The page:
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Hell up in Hopeville

Gospel's Donnie McClurkin takes on his gay critics

Singer Donnie McClurkin is more than just another popular gospel singer. He's a phenomenon. His uplifting single "We Fall Down," from the 2000 album Live in London and More, moved beyond the gospel realm and onto the secular R&B airwaves. He nabbed appearances on Oprah and the sitcom Girlfriends, and Live in London stayed at the top of Billboard's gospel chart for 40 straight weeks, selling more than a million copies.

But along with success came controversy. McClurkin released an autobiography, Eternal Victim, Eternal Victor, where he recounted how, from age 8 to 13, he was repeatedly molested by an uncle. This, he claimed, led to him later becoming homosexual. But religion "delivered" him from being gay, according to McClurkin's story, which is also covered in the new DVD From Darkness to Light: The Donnie McClurkin Story. And it's this claim that has angered many gay activists.

Keith Boykin, an openly gay writer and former adviser to President Clinton, addressed McClurkin's claim on his website. "It's highly unlikely that God changed McClurkin's sexual orientation. It's far more likely that McClurkin was confused about it all along. Whatever the case, McClurkin should not make the mistake of assuming everyone else is the same as he is."

McClurkin doesn't understand why his story bothers so many people. "I'd like to know why that makes them mad," asks McClurkin during a phone interview. "I didn't say anything except that [God] delivered me from it. Why would that anger you because I got changed? Does it anger them when somebody who is heterosexual decides to be homosexual? Do they get angry because of that? If they don't get angry because of that, then why should they get angry because God delivered I>meP> from something?"

Gay activists, particularly those in the black community, say that McClurkin is being naive about the larger implications of his story. "When a public figure as influential as Donnie McClurkin speaks to being delivered and urges and promotes reparative therapy to change homosexuals to heterosexuals, that is not simply sharing one's personal experience," says Craig Washington, a black gay activist/writer who serves as a volunteer and training coordinator at Positive Impact, an Atlanta agency serving people affected by HIV. "That's forwarding a particular agenda, which is perpetuating the belief that homosexuality is a pathology, an experience to be rescued from."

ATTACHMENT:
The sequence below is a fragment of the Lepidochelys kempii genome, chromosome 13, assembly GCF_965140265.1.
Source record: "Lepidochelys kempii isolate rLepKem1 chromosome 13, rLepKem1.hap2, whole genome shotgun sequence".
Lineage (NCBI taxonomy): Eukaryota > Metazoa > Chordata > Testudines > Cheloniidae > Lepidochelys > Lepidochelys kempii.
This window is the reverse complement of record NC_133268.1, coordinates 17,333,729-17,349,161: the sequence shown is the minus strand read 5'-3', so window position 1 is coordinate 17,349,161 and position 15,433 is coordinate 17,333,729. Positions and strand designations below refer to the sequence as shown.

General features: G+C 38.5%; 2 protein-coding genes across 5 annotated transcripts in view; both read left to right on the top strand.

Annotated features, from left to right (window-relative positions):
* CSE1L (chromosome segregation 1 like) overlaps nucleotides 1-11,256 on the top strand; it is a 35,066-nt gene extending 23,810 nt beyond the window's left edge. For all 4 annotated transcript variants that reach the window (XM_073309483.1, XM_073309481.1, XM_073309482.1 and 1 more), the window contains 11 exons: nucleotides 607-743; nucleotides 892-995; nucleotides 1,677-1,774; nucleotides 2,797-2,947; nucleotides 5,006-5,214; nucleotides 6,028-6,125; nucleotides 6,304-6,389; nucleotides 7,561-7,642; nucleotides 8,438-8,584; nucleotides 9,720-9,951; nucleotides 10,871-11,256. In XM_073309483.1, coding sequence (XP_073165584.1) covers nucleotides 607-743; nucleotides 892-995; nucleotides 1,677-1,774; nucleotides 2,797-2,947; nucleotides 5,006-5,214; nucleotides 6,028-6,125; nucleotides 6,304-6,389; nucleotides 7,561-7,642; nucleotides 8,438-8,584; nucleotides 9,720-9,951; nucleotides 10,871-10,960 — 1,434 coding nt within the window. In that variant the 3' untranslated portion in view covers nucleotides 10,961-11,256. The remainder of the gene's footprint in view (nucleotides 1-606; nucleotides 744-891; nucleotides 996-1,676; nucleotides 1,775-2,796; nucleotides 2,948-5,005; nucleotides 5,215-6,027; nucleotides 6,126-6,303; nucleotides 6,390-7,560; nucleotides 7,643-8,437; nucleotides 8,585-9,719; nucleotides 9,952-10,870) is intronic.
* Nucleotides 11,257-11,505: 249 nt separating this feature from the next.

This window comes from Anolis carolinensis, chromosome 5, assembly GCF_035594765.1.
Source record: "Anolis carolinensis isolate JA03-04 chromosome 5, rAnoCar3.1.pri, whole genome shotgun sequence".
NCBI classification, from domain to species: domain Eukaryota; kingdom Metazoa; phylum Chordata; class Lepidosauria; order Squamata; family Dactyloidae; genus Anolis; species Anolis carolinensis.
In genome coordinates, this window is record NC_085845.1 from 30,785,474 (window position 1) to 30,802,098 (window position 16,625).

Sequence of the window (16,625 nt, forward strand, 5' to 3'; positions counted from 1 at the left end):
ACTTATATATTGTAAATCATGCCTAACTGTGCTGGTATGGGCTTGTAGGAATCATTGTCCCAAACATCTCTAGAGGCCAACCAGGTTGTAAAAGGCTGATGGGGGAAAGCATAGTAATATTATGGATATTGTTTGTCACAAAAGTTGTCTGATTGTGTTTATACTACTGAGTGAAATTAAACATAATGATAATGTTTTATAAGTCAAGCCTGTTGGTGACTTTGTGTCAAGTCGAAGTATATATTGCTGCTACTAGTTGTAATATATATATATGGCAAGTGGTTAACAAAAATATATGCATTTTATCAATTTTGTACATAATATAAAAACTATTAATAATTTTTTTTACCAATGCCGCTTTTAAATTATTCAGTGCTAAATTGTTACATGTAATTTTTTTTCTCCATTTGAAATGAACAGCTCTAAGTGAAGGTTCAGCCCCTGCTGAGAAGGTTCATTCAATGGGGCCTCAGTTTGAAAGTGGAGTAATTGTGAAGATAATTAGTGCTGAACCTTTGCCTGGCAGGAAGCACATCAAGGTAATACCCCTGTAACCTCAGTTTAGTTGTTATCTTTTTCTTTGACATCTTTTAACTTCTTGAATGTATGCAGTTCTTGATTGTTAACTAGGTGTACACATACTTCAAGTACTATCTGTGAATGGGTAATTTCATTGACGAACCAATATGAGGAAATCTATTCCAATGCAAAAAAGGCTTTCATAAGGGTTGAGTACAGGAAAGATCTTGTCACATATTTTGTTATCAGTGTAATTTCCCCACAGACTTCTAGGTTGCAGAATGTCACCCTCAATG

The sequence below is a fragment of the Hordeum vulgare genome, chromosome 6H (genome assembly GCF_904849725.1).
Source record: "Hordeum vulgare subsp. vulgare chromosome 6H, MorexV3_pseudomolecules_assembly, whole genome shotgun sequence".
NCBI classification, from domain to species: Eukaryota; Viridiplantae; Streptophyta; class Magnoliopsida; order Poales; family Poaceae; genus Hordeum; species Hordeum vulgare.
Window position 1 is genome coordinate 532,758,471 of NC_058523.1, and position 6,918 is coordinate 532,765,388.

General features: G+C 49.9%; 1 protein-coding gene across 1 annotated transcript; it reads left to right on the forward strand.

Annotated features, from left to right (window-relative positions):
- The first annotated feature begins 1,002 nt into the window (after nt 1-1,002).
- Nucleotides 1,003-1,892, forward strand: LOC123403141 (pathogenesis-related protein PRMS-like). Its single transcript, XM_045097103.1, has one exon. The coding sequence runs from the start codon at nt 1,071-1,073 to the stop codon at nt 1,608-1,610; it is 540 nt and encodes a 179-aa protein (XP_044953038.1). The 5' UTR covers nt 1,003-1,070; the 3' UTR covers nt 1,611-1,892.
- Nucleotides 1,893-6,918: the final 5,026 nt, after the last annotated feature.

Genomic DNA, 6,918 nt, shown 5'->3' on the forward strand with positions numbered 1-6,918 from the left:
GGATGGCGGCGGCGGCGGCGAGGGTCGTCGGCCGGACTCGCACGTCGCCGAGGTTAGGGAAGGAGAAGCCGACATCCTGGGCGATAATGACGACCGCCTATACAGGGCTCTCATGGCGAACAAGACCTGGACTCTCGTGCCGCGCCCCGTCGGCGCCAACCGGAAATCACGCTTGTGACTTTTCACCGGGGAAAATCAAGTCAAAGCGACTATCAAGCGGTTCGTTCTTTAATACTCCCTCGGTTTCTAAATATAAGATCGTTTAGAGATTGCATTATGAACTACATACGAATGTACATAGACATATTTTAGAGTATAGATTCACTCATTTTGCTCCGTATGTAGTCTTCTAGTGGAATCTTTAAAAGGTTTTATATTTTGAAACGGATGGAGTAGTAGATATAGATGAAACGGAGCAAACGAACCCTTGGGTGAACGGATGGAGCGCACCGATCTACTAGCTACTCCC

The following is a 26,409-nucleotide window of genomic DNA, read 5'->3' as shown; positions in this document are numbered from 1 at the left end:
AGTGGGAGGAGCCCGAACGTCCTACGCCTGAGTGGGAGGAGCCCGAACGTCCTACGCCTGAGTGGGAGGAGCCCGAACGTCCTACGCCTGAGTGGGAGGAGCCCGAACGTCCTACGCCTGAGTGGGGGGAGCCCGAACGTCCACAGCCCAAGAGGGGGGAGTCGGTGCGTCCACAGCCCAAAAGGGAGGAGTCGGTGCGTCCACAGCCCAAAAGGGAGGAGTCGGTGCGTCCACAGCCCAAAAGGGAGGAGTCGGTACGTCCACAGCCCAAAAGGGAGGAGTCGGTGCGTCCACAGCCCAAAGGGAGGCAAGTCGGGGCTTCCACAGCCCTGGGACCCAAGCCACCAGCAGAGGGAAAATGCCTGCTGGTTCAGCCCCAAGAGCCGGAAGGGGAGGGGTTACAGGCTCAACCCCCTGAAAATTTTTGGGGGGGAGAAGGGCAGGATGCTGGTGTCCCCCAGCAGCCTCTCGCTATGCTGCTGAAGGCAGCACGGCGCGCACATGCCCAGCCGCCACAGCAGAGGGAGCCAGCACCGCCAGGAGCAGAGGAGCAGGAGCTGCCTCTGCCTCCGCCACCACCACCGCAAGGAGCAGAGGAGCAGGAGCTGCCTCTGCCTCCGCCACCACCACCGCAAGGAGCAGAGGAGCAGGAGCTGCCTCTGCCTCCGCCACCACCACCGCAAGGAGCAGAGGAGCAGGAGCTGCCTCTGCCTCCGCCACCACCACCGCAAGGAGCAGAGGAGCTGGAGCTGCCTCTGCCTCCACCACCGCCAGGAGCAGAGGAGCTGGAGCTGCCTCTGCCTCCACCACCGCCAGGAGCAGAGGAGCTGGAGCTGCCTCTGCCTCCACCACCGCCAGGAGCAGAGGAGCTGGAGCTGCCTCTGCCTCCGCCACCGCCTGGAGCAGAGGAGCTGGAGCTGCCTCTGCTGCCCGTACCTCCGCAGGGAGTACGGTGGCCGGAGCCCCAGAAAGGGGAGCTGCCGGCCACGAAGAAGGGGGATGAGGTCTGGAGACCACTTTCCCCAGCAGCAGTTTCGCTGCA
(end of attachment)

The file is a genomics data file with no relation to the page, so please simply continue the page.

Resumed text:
The gay backlash against McClurkin, who performed at this year's Republican National Convention, has become so strong that it has produced its own backlash. In September, the Atlanta-based Powerful Change Ministry Group International, which offers counseling for gay people who want to change their sexual orientation, issued a statement defending the singer. "Pastor McClurkin is absolutely right," states Executive Director Darryl L. Foster in a press release. "Telling any child that he or she is born gay and cannot change is a death sentence. Gay activists and their blind allies in the mental health, medical and educational professions have blood on their hands for condemning young people to a life mined with such suffering and disease."

For McClurkin's part, he maintains that although he continues to preach his controversial story of sexual transformation, he has nothing against gay people, many of whom are fans. "My deliverance was just that," he says. "It was God realigning my passions and putting me back into right standing. But people's sexual activity doesn't stop me from loving the person. I don't like their sexual activity and I don't like the claim that that's who you are, but I can get past the claim of who you are and what you've done and love you as a person."

Many gay people, however, remain unimpressed. "I think he's a good singer," Washington says, "but it's hard for me at this point to separate his ex-gay activism from his music. So, no, I don't buy his CDs."

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